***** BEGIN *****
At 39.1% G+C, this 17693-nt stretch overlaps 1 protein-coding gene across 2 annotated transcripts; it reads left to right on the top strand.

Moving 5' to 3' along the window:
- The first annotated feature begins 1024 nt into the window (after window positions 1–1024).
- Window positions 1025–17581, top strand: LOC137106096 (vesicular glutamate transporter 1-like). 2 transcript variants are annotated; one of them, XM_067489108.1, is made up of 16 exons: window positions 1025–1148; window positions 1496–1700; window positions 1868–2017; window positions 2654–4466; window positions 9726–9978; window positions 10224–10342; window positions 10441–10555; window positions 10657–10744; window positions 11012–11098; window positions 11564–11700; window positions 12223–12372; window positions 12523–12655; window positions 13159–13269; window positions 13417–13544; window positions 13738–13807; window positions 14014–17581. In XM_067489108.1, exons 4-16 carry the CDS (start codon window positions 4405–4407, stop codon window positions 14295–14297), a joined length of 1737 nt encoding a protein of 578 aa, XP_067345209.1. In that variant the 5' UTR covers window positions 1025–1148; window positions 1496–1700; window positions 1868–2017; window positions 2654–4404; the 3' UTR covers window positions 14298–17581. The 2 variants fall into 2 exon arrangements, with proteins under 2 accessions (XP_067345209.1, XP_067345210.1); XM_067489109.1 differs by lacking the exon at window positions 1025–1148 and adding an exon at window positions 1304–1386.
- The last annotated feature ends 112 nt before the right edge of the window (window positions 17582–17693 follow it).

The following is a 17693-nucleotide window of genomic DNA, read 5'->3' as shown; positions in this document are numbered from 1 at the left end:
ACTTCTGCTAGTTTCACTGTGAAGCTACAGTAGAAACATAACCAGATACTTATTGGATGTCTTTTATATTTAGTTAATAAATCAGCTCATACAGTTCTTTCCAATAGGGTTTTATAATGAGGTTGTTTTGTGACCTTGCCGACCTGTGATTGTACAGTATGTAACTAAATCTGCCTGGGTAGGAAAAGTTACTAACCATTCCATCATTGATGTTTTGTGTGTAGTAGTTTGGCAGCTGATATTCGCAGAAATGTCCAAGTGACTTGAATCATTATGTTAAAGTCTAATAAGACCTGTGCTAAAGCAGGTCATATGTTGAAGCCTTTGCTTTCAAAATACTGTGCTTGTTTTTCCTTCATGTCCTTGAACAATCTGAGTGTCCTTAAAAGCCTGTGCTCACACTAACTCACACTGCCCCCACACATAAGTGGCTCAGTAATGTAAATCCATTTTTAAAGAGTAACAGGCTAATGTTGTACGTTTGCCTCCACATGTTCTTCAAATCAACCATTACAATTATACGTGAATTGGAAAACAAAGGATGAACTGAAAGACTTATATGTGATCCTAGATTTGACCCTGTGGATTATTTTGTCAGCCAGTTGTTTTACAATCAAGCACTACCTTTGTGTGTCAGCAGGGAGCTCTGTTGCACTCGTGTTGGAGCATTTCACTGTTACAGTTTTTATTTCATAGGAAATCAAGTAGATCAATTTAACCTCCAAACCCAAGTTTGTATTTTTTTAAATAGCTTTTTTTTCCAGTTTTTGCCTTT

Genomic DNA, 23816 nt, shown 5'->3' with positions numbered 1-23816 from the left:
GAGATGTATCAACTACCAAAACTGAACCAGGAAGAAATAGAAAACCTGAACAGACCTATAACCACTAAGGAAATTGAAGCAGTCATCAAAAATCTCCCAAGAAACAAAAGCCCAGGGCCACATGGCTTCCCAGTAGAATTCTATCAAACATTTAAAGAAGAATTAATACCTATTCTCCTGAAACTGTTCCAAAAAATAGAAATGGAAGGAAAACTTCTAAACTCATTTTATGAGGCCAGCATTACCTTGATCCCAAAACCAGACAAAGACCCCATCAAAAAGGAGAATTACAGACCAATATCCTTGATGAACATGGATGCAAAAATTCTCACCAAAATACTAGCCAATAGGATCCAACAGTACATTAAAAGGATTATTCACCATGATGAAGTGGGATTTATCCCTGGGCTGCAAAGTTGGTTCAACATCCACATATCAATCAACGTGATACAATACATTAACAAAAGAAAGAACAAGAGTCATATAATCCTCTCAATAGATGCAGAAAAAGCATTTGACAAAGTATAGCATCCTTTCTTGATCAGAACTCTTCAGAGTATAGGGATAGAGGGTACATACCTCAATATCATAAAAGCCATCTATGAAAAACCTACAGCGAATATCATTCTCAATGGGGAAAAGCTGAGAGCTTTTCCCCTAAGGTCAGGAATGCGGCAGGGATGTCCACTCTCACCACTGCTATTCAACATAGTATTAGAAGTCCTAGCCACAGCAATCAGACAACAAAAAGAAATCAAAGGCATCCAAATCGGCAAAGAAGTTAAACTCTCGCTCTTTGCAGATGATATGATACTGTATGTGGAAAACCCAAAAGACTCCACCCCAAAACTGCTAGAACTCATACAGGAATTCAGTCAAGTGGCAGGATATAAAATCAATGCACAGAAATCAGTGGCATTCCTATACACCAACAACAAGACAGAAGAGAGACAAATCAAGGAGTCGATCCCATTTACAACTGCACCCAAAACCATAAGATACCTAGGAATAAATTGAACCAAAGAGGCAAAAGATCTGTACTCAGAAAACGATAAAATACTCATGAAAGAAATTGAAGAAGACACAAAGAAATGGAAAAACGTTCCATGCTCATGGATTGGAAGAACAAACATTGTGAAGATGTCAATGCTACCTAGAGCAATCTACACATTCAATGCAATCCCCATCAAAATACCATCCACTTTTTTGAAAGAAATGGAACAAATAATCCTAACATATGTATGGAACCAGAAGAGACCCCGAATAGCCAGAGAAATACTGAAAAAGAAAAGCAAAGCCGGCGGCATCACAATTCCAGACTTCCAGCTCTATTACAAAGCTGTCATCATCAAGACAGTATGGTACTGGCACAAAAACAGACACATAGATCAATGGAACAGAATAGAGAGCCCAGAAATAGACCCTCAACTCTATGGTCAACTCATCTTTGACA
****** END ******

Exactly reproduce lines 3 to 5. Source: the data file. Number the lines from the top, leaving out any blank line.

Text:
- The first annotated feature begins 1024 nt into the window (after window positions 1–1024).
- Window positions 1025–17581, top strand: LOC137106096 (vesicular glutamate transporter 1-like). 2 transcript variants are annotated; one of them, XM_067489108.1, is made up of 16 exons: window positions 1025–1148; window positions 1496–1700; window positions 1868–2017; window positions 2654–4466; window positions 9726–9978; window positions 10224–10342; window positions 10441–10555; window positions 10657–10744; window positions 11012–11098; window positions 11564–11700; window positions 12223–12372; window positions 12523–12655; window positions 13159–13269; window positions 13417–13544; window positions 13738–13807; window positions 14014–17581. In XM_067489108.1, exons 4-16 carry the CDS (start codon window positions 4405–4407, stop codon window positions 14295–14297), a joined length of 1737 nt encoding a protein of 578 aa, XP_067345209.1. In that variant the 5' UTR covers window positions 1025–1148; window positions 1496–1700; window positions 1868–2017; window positions 2654–4404; the 3' UTR covers window positions 14298–17581. The 2 variants fall into 2 exon arrangements, with proteins under 2 accessions (XP_067345209.1, XP_067345210.1); XM_067489109.1 differs by lacking the exon at window positions 1025–1148 and adding an exon at window positions 1304–1386.
- The last annotated feature ends 112 nt before the right edge of the window (window positions 17582–17693 follow it).